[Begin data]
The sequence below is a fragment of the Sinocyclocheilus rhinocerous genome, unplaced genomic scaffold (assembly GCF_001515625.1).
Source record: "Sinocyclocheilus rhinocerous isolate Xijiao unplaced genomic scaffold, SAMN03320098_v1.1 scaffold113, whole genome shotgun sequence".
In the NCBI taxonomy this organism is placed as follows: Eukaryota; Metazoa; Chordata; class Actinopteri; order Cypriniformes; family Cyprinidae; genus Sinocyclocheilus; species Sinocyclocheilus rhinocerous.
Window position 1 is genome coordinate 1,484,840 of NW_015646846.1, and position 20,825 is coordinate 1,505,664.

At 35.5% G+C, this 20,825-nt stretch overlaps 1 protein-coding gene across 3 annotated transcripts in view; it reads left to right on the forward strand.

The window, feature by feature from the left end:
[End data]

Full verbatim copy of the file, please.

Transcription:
The sequence below is a fragment of the Sinocyclocheilus rhinocerous genome, unplaced genomic scaffold (assembly GCF_001515625.1).
Source record: "Sinocyclocheilus rhinocerous isolate Xijiao unplaced genomic scaffold, SAMN03320098_v1.1 scaffold113, whole genome shotgun sequence".
In the NCBI taxonomy this organism is placed as follows: Eukaryota; Metazoa; Chordata; class Actinopteri; order Cypriniformes; family Cyprinidae; genus Sinocyclocheilus; species Sinocyclocheilus rhinocerous.
Window position 1 is genome coordinate 1,484,840 of NW_015646846.1, and position 20,825 is coordinate 1,505,664.

At 35.5% G+C, this 20,825-nt stretch overlaps 1 protein-coding gene across 3 annotated transcripts in view; it reads left to right on the forward strand.

The window, feature by feature from the left end: